Unfortunately Yours (A Vine Mess #2) Read Online Tessa Bailey

Categories Genre: Contemporary Tags Authors: Series: A Vine Mess Series by Tessa Bailey

Total pages in book: 114
Estimated words: 107710 (not accurate)
Estimated Reading Time in minutes: 539(@200wpm)___ 431(@250wpm)___ 359(@300wpm)

A down-on-her-luck Napa heiress suggests a mutually beneficial marriage of convenience to a man she can't stand... only to discover there's a fine line between love and hate.

After losing her job and her fiancé in one fell swoop, Natalie Vos returned home to lick her wounds. A few months later, she's sufficiently drowned her sorrows in cabernet and she's ready to get back on her feet. She just needs her trust fund to finance her new business venture. Unfortunately, the terms require she marry before she can have the money. And well, dumped, remember? But Natalie is desperate enough to propose to a man who makes her want to kill him--and kiss him, in equal measure.

August Cates may own a vineyard, but he doesn't know jack about making wine. He's determined to do his late best friend proud, no matter what it takes. Except his tasting room is empty, his wine is disgusting (seriously, he once saw someone gag), and his buddy's legacy is circling the drain. No bank will give him the loan he needs to turn the business around... and then the gorgeous, feisty heiress knocks on his door. Natalie has haunted his dreams since the moment they met, but their sizzling chemistry immediately morphed into simmering insults.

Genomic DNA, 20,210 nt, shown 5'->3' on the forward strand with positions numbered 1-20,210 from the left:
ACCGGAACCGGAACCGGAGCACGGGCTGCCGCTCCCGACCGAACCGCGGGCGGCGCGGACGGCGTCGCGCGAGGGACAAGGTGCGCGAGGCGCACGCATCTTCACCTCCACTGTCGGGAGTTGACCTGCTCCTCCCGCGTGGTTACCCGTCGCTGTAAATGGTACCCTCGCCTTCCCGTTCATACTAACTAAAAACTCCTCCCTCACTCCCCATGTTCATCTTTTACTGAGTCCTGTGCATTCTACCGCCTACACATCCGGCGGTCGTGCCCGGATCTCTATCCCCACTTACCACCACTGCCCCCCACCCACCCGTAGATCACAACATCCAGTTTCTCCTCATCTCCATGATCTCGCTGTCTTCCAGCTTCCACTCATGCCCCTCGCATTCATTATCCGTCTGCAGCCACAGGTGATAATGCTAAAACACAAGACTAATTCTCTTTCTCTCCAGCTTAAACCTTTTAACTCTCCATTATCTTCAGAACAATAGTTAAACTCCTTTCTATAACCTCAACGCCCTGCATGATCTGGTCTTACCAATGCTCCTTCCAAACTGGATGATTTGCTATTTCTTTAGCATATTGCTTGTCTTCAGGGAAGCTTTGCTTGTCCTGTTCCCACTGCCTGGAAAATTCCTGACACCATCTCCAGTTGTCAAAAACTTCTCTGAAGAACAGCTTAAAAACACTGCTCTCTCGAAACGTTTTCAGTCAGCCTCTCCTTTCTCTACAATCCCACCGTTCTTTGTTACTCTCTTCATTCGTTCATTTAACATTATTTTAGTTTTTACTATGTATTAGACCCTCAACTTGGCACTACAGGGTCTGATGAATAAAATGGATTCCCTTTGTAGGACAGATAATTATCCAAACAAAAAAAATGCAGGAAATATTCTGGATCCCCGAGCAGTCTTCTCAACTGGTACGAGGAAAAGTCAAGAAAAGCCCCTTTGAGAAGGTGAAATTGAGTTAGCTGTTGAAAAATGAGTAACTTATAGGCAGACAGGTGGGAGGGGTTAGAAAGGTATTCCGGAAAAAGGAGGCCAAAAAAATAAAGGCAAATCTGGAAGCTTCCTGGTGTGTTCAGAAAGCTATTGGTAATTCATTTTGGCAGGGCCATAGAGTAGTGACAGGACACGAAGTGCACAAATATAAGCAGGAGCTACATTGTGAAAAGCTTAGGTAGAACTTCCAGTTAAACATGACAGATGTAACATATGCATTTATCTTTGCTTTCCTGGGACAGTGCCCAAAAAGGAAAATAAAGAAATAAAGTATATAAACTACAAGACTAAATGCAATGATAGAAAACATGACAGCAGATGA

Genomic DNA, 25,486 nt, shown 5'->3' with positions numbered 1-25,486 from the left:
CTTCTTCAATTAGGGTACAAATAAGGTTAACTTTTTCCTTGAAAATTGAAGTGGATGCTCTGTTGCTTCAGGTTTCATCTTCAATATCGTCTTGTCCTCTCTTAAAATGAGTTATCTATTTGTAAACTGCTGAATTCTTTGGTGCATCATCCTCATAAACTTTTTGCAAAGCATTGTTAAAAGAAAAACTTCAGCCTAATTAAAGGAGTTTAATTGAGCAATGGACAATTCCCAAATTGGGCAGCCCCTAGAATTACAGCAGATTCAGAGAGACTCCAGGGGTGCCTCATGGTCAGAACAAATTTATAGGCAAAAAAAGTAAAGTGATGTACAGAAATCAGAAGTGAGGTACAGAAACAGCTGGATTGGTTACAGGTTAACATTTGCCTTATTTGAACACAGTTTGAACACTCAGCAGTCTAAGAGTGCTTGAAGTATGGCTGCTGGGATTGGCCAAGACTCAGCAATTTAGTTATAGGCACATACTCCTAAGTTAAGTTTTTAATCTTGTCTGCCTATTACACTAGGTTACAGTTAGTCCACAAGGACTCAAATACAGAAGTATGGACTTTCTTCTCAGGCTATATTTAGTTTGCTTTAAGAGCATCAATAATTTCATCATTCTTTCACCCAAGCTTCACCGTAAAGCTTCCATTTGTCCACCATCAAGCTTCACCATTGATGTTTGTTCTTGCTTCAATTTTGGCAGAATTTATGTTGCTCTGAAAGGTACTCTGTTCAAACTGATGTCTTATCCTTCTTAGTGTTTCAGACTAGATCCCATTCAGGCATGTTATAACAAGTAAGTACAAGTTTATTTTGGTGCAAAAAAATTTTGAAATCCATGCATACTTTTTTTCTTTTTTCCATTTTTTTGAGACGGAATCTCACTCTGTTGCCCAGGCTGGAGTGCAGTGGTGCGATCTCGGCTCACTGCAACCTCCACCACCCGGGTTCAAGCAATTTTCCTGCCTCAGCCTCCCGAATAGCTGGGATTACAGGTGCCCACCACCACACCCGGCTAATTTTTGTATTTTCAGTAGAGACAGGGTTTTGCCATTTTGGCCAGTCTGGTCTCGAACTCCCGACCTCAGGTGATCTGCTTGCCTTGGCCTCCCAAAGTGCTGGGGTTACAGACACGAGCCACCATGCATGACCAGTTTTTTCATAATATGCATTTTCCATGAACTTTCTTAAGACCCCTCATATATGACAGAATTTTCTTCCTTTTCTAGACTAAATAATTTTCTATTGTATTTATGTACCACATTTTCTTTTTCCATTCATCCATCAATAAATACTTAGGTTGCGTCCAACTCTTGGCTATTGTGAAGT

Now, a quickie marriage could help them both. A sham wedding, a few weeks living under the same roof, and then they can go their separate ways--assuming they make it out alive. How hard could it be? There's just one thing they didn't account for: their unfortunate, unbearable, undeniable attraction.

*************FULL BOOK START HERE*************

Chapter One

For as long as August Cates could remember, his dick had ruined everything.

In seventh grade, he’d gotten a hard-on during a pep rally while standing in front of the entire school in football pants. Since his classmates couldn’t openly call him Woody in the presence of their teachers, they’d called him Tom Hanks, instead. It stuck all through high school. To this day, he cringed at the very mention of Toy Story.

Trust your gut, son.

His navy commander father had always said that to him. In fact, that was pretty much all he’d ever said, by way of advice. Everything else constituted a direct order. Problem was, August tended to need a little more instruction. A diagram, if possible. He wasn’t a get-it-right-on-the-first-try type of man. Which was probably why he’d mistaken his “gut” for his dick.

Meaning, he’d translated his father’s advice into . . .

Trust your dick, son.

August straightened the wineglass in front of him in order to forgo adjusting the appendage in question. The glass sat on a silver tray, seconds from being carried to the panel of judges. Currently, the three smug elitists were sipping a Cabernet offering that had been entered into the Bouquets and Beginners competition by another local vintner. The crowd of Napa Valley wine snobs leaned forward in their folding chairs to hear the critique from one judge in particular.

Natalie Vos.

The daughter of a legendary winemaker.

Vos Vineyard heiress and all-around plague on his fucking sanity.